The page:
A look at the polls: What will happen next?

After what had been a fairly inactive 6 months of polling, the fallout from Chequers and the publication of the government’s Brexit white paper have sparked a significant change in the Westminster voting intention.

Between January and July, the polls had been shifting at a gingerly pace. Whilst support for Labour dropped a couple of percentage points, the Conservatives and Liberal Democrats witnessed a narrow increase by about one per cent each, placing the Conservatives narrowly in the lead.

However, with the emergence of Chequers- the landscape shifted seismically. A once reliable lead turned into a fall as the Conservatives retreated to 36% in a few polls, one of the lowest levels since the 2017 general election. Unsurprisingly, Labour has picked up the pace, leading the way in a sequence of polls for the first time since February. Yet, it is not just the Labour Party who have reaped the benefits of a Conservative slump. After six months, UKIP finally topped 5% in each of the last five published polls.

After months of dreary shifts, the current data certainly resembles a striking change, although, its nothing to write home about. Indeed, the current state of affairs may just resemble a temporary ‘blip’. After all, with an absence of factional conflict during the summer, the Conservative’s could well witness an improvement in public perception.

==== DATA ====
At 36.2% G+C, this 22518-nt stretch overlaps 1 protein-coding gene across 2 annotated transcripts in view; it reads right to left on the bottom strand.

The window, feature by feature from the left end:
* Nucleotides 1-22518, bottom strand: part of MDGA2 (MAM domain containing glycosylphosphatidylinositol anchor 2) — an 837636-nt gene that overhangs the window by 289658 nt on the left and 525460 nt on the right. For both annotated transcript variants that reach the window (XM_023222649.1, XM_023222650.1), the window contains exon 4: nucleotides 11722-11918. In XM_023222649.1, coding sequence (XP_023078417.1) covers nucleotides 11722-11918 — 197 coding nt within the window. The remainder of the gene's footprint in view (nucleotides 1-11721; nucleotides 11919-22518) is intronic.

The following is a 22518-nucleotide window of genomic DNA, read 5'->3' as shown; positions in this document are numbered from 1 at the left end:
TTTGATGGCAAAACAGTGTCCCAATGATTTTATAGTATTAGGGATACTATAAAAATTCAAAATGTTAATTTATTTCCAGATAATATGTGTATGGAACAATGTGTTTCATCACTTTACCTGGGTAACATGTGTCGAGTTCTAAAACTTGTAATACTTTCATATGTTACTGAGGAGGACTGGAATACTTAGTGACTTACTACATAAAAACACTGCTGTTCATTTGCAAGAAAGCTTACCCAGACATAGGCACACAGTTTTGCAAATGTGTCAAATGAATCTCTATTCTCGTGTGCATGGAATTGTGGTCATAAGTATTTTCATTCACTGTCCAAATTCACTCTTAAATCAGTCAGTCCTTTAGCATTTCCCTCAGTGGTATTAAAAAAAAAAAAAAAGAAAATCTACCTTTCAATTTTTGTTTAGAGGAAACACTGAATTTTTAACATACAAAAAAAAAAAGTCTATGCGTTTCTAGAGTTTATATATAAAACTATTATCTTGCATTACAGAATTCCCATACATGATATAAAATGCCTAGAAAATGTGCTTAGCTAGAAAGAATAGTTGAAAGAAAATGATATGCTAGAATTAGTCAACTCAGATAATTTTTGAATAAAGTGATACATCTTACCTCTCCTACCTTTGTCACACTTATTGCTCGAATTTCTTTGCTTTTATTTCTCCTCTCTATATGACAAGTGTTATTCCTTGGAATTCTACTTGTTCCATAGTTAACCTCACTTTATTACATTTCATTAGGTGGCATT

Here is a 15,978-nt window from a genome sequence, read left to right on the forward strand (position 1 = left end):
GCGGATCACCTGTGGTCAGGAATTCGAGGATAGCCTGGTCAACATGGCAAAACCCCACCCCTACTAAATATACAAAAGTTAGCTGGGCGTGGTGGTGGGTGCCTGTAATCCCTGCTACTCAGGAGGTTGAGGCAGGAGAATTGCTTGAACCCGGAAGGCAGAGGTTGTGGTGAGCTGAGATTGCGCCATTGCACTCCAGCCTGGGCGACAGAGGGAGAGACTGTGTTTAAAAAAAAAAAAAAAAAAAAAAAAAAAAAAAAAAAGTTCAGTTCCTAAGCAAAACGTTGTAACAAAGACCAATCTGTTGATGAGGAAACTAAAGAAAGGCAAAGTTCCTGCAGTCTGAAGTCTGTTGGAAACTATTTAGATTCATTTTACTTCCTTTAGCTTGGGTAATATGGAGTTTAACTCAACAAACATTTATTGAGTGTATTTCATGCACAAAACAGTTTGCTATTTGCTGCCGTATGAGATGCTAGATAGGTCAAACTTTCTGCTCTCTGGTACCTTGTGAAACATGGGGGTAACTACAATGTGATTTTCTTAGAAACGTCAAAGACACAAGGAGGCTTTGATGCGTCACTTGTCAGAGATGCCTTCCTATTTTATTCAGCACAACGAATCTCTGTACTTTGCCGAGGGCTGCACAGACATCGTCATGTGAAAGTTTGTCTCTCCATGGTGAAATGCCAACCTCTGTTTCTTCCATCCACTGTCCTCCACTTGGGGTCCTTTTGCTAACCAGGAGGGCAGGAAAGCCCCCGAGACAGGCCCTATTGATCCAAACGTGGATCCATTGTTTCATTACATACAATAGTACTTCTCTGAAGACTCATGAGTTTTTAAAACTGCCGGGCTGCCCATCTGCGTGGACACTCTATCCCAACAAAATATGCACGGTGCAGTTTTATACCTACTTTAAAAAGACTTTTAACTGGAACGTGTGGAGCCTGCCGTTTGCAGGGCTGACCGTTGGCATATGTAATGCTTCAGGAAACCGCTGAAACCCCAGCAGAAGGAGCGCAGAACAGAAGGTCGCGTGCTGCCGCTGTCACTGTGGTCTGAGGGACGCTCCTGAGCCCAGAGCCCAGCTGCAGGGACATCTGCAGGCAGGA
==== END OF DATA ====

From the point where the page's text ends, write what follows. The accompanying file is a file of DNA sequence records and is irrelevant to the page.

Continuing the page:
Of course, this marked change could well foreshadow an autumnal spate of political turbulence as Theresa May and the EU seek to broker a Brexit deal. Voters, even today, remain equally split over the decision to leave.

Since 2017, the amount of people who believe that Brexit was a wrong decision has gradually increased, but with no sign of an overall consensus. Even worse for the prime minister, polls which aim to chart opinions on what should happen next paints even more division.

Indeed, a recent poll by Deltapoll found that when asking the public: ‘What do you think should happen next?’

  • 27% responded: ‘Brexit should be abandoned altogether’
  • 9% responded: ‘Negotiators should try to get the Prime Minister’s deal agreed because it is the only remaining chance of fetting Brexit through’
  • 20% responded: ‘Delay Article 50 to postpone Brexit and give the Prime Minister as much time as needed to come up with a more acceptable plan.’
  • 24%: ‘Refuse to make any more concessions with the EU and leave without a Brexit deal if necessary’
  • 15%: ‘Don’t know’

Analysis of the responses suggests that no course of action has the support of even a third of voters. This will undoubtedly cause further issues for Theresa May who already struggles to quell the fierce infighting within her own party. It seems that whatever her move, it will not be enough to please a majority of public opinion.

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